ProxyServiceObjects are also used for models that are properties of another feature. For more details, see Models.
How a Feature Finds its Backend
Typically, all Features use the auto discovery mode. From QML, you can set the QIviAbstractFeature::discoveryMode property; from C++, you can start this with QIviAbstractFeature::startAutoDiscovery(). This property asks the QIviServiceManager for all the backends available, that implement the required interface for your feature. The manager then chooses the first matching backend and connects the feature to it. QIviAbstractFeature always asks for production backends first; if none are available, it falls back to a simulation backend. This behavior can be controlled using the QIviAbstractFeature::discoveryMode, that defaults to QIviAbstractFeature::AutoDiscovery. The resulting backend type can be retrieved via QIviAbstractFeature::discoveryResult. After the feature has loaded a backend successfully, the QIviAbstractFeature::serviceObject property holds the loaded ServiceObject and QIviAbstractFeature::isValid returns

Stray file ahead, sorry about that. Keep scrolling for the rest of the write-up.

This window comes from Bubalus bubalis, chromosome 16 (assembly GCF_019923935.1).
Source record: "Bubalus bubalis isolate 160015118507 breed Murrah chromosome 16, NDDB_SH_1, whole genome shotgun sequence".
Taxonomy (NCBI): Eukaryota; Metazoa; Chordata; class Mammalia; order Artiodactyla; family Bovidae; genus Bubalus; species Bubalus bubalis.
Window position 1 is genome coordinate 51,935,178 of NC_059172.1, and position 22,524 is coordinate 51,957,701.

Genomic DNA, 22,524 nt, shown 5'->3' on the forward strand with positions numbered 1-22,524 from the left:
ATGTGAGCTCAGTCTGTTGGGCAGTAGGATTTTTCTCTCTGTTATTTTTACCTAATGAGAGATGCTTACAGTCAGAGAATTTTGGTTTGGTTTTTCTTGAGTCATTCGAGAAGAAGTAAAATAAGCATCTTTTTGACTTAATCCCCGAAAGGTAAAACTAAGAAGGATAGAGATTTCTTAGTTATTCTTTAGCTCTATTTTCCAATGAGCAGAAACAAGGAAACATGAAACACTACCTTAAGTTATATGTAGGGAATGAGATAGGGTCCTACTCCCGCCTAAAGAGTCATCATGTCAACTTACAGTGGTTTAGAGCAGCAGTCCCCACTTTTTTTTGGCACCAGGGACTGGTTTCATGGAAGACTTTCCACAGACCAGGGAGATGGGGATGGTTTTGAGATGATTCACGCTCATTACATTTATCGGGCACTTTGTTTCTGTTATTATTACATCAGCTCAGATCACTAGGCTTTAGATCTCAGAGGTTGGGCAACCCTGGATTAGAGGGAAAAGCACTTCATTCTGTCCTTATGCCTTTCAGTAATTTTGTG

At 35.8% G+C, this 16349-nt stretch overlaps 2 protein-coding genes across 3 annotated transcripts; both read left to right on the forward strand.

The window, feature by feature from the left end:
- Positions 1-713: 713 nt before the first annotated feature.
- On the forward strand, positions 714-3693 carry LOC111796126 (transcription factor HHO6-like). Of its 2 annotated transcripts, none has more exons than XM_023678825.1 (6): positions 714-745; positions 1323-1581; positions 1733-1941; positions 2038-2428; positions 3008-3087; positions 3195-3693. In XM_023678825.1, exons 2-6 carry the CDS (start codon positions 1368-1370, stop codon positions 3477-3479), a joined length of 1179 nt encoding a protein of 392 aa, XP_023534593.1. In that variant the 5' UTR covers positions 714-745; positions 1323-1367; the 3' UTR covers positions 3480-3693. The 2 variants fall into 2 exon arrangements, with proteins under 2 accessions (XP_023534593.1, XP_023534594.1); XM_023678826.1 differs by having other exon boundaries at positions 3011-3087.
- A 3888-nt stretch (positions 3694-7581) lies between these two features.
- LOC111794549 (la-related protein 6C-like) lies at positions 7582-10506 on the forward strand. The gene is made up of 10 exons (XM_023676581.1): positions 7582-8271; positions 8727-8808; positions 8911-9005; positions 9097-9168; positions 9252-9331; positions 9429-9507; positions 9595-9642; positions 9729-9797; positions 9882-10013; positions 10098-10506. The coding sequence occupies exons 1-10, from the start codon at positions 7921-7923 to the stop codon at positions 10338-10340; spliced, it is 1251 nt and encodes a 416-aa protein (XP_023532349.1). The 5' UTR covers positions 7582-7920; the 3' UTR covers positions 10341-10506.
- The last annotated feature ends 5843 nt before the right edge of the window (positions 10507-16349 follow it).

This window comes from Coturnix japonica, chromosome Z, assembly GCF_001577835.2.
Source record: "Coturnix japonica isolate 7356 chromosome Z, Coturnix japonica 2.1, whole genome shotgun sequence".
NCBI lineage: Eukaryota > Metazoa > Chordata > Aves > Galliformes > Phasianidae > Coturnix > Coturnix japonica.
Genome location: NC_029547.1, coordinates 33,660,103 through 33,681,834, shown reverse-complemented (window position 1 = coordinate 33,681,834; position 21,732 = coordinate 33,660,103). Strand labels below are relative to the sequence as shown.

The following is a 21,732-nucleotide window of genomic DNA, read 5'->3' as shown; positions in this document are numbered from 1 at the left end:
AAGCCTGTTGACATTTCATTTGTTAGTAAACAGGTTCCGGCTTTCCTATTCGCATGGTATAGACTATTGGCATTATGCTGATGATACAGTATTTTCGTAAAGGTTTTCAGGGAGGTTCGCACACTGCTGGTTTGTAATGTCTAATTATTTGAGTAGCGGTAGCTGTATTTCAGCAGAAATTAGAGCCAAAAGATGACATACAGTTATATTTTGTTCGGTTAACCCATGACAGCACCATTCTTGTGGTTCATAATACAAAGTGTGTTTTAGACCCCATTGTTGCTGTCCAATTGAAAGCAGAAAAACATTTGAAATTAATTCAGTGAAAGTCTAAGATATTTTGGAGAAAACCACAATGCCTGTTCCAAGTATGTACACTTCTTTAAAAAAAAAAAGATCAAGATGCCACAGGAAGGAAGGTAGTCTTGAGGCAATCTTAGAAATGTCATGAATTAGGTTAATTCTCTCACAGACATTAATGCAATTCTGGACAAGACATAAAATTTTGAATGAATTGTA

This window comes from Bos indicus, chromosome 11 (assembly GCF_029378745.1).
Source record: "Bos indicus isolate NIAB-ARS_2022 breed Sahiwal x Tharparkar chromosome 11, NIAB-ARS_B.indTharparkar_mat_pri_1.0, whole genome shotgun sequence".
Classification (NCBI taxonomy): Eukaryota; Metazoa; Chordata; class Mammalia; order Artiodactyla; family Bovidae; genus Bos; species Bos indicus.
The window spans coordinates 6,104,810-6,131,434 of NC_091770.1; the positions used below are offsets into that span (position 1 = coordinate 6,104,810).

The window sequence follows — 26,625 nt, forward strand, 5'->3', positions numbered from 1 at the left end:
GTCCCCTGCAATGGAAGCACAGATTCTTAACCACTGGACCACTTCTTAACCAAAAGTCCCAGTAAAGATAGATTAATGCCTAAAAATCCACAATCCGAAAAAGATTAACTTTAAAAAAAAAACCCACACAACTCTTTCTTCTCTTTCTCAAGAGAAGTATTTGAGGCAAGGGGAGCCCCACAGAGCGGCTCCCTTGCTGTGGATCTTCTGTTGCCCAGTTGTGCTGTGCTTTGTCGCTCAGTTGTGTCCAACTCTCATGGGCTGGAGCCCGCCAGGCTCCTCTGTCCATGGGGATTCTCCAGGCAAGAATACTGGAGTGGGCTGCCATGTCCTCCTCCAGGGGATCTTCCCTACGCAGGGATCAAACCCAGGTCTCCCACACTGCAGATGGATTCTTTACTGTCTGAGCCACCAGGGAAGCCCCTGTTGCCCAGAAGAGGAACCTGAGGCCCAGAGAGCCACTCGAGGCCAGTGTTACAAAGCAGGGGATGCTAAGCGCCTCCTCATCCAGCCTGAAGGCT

Detailed Connection Order
Based on the aforementioned climate control example, the detailed connection would be as follows:
- A ClimateControl element is created in QML.
- ClimateControl calls QIviAbstractFeature::startAutoDiscovery upon completion.
- QIviAbstractFeature::startAutoDiscovery queries QIviServiceManager for all backends available.
- QIviServiceManager searches for all plugins available and the interfaces they implement; this search is only done once.
- QIviAbstractFeature accepts the first QIviServiceObject and connect to the corresponding interface.
- The ClimateControl element is ready to be used.
If you don't want your feature to use the auto discovery mechanism, set the discoveryMode to QIviAbstractFeature::NoAutoDiscovery. After that, the feature won't search for a backend anymore, and you need to assign a ServiceObject manually.